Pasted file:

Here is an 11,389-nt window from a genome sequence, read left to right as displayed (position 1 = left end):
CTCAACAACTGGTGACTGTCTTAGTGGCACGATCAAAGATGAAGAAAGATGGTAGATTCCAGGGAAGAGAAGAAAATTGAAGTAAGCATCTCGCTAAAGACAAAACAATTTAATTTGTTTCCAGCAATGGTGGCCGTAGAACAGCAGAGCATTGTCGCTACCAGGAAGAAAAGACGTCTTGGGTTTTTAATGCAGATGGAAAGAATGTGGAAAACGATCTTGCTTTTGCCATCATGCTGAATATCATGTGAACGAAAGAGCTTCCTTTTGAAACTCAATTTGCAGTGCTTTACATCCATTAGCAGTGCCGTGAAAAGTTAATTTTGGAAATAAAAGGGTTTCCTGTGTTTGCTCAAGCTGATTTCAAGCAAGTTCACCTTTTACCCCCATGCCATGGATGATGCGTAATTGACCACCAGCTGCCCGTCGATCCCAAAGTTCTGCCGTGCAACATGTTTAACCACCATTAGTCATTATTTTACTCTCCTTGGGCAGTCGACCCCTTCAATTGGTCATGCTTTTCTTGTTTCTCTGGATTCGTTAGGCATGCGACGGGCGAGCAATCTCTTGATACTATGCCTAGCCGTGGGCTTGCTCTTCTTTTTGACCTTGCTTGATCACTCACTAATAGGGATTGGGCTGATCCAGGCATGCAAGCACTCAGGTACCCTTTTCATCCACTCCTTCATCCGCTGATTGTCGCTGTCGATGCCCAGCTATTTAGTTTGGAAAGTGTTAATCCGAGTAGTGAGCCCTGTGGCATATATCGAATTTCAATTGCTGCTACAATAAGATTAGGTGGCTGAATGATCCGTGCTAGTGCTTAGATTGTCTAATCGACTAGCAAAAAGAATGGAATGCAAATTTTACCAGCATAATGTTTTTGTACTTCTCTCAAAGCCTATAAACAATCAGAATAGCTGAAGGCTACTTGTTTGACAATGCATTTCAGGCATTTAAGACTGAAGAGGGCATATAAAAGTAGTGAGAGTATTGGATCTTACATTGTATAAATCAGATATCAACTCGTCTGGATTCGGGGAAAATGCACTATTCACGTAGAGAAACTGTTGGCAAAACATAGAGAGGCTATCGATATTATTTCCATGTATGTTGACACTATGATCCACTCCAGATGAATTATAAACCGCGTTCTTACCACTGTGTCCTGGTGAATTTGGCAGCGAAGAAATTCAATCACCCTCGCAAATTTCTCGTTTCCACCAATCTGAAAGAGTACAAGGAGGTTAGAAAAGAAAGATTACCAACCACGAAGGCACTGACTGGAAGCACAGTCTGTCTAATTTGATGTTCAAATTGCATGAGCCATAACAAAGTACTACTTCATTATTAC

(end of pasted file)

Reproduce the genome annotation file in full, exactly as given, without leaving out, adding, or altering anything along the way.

Here is an 11,389-nt window from a genome sequence, read left to right as displayed (position 1 = left end):
CTCAACAACTGGTGACTGTCTTAGTGGCACGATCAAAGATGAAGAAAGATGGTAGATTCCAGGGAAGAGAAGAAAATTGAAGTAAGCATCTCGCTAAAGACAAAACAATTTAATTTGTTTCCAGCAATGGTGGCCGTAGAACAGCAGAGCATTGTCGCTACCAGGAAGAAAAGACGTCTTGGGTTTTTAATGCAGATGGAAAGAATGTGGAAAACGATCTTGCTTTTGCCATCATGCTGAATATCATGTGAACGAAAGAGCTTCCTTTTGAAACTCAATTTGCAGTGCTTTACATCCATTAGCAGTGCCGTGAAAAGTTAATTTTGGAAATAAAAGGGTTTCCTGTGTTTGCTCAAGCTGATTTCAAGCAAGTTCACCTTTTACCCCCATGCCATGGATGATGCGTAATTGACCACCAGCTGCCCGTCGATCCCAAAGTTCTGCCGTGCAACATGTTTAACCACCATTAGTCATTATTTTACTCTCCTTGGGCAGTCGACCCCTTCAATTGGTCATGCTTTTCTTGTTTCTCTGGATTCGTTAGGCATGCGACGGGCGAGCAATCTCTTGATACTATGCCTAGCCGTGGGCTTGCTCTTCTTTTTGACCTTGCTTGATCACTCACTAATAGGGATTGGGCTGATCCAGGCATGCAAGCACTCAGGTACCCTTTTCATCCACTCCTTCATCCGCTGATTGTCGCTGTCGATGCCCAGCTATTTAGTTTGGAAAGTGTTAATCCGAGTAGTGAGCCCTGTGGCATATATCGAATTTCAATTGCTGCTACAATAAGATTAGGTGGCTGAATGATCCGTGCTAGTGCTTAGATTGTCTAATCGACTAGCAAAAAGAATGGAATGCAAATTTTACCAGCATAATGTTTTTGTACTTCTCTCAAAGCCTATAAACAATCAGAATAGCTGAAGGCTACTTGTTTGACAATGCATTTCAGGCATTTAAGACTGAAGAGGGCATATAAAAGTAGTGAGAGTATTGGATCTTACATTGTATAAATCAGATATCAACTCGTCTGGATTCGGGGAAAATGCACTATTCACGTAGAGAAACTGTTGGCAAAACATAGAGAGGCTATCGATATTATTTCCATGTATGTTGACACTATGATCCACTCCAGATGAATTATAAACCGCGTTCTTACCACTGTGTCCTGGTGAATTTGGCAGCGAAGAAATTCAATCACCCTCGCAAATTTCTCGTTTCCACCAATCTGAAAGAGTACAAGGAGGTTAGAAAAGAAAGATTACCAACCACGAAGGCACTGACTGGAAGCACAGTCTGTCTAATTTGATGTTCAAATTGCATGAGCCATAACAAAGTACTACTTCATTATTAC